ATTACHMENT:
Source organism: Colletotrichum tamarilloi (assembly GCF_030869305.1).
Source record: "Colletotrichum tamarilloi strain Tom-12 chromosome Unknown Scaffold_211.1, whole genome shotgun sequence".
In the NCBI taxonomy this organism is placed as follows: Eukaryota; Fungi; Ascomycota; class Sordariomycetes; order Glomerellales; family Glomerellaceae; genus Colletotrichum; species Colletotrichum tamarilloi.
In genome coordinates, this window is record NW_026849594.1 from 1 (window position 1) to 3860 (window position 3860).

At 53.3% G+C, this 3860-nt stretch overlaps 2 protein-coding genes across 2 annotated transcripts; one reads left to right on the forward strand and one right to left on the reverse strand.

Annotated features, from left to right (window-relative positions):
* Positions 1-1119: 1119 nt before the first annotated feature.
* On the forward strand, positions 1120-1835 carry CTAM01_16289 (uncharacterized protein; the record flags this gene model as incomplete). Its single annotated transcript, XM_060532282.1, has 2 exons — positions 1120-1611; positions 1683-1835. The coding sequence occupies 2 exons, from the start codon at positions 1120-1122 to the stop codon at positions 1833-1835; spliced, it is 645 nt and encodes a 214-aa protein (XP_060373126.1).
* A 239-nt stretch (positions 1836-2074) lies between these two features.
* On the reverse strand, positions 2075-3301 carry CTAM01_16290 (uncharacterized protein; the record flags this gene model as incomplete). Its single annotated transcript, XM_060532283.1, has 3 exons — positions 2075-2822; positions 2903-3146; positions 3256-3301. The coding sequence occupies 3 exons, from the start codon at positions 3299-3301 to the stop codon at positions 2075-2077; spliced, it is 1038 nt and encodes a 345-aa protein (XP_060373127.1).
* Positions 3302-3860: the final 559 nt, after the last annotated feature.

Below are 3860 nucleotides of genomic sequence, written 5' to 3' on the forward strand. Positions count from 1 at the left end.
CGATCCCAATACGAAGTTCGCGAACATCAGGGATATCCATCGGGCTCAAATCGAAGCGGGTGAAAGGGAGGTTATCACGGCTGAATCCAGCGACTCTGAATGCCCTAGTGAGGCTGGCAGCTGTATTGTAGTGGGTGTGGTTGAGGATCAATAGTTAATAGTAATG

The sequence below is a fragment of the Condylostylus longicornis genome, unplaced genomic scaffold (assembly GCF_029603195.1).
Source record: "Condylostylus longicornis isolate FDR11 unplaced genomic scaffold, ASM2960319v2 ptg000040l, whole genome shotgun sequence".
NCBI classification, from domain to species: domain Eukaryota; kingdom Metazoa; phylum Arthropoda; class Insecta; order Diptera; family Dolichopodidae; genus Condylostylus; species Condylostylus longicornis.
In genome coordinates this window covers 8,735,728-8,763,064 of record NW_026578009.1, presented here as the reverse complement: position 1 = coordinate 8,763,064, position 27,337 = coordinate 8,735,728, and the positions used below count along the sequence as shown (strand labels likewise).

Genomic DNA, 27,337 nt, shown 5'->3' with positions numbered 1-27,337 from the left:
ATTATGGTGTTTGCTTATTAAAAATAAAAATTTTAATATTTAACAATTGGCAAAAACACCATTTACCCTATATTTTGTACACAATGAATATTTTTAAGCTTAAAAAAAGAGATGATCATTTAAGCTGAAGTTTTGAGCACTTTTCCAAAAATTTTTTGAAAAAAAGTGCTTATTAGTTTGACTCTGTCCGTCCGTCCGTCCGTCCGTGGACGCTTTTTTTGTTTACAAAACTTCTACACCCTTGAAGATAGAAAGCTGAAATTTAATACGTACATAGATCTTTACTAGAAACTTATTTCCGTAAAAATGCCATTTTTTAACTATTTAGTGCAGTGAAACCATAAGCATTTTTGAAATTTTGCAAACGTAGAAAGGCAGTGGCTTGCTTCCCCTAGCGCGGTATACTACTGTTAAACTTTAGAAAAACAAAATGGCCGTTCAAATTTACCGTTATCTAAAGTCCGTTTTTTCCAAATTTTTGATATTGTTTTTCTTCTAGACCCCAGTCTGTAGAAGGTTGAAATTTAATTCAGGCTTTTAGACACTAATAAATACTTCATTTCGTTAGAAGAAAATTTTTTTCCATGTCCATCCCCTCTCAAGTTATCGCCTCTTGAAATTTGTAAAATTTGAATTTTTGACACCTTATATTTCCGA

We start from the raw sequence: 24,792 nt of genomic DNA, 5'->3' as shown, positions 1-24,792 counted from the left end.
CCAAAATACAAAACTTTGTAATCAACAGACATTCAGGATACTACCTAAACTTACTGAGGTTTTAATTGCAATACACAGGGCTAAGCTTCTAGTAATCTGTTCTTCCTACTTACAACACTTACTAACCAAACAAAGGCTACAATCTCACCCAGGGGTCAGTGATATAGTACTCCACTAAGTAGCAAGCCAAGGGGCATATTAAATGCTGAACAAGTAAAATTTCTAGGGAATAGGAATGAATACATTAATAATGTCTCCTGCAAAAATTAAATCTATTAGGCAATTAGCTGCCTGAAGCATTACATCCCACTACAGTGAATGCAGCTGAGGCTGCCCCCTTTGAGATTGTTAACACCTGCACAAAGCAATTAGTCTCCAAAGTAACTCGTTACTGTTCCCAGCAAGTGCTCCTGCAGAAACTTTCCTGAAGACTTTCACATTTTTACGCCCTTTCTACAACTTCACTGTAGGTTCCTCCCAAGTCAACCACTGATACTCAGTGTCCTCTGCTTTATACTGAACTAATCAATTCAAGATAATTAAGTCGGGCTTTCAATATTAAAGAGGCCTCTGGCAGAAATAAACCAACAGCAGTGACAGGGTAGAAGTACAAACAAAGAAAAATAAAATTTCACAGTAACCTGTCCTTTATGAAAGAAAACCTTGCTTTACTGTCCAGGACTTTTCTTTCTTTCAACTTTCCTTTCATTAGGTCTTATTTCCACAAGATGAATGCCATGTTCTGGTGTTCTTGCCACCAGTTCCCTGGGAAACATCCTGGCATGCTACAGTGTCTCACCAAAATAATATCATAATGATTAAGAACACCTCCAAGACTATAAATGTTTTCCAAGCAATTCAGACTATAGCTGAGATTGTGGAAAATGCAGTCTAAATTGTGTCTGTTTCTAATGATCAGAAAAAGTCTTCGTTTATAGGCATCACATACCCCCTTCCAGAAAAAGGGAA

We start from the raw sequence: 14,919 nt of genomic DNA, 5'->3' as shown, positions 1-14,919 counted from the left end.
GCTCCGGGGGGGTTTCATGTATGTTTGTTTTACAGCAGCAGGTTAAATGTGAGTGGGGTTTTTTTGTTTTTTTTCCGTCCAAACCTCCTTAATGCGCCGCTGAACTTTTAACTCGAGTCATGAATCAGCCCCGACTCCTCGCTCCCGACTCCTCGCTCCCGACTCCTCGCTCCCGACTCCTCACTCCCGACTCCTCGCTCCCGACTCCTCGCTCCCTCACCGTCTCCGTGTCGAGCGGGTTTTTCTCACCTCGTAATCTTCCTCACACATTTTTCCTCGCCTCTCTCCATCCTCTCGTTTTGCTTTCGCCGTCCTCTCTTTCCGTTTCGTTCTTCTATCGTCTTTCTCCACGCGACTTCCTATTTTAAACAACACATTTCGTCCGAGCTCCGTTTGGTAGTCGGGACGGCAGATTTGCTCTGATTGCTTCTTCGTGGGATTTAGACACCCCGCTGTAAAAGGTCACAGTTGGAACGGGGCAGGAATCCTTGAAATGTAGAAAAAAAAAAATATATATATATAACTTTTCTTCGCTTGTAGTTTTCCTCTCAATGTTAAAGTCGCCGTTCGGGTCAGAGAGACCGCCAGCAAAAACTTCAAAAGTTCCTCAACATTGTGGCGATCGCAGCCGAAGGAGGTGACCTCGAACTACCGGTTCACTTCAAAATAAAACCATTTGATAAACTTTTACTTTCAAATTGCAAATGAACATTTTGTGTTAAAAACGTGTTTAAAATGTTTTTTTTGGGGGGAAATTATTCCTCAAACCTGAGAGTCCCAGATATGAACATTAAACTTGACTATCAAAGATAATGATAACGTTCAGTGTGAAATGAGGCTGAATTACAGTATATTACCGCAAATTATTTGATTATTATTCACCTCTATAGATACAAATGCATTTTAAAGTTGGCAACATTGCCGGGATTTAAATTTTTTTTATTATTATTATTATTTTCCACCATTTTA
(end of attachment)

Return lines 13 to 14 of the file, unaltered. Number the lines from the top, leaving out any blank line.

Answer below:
CGATCCCAATACGAAGTTCGCGAACATCAGGGATATCCATCGGGCTCAAATCGAAGCGGGTGAAAGGGAGGTTATCACGGCTGAATCCAGCGACTCTGAATGCCCTAGTGAGGCTGGCAGCTGTATTGTAGTGGGTGTGGTTGAGGATCAATAGTTAATAGTAATG

The sequence below is a fragment of the Condylostylus longicornis genome, unplaced genomic scaffold (assembly GCF_029603195.1).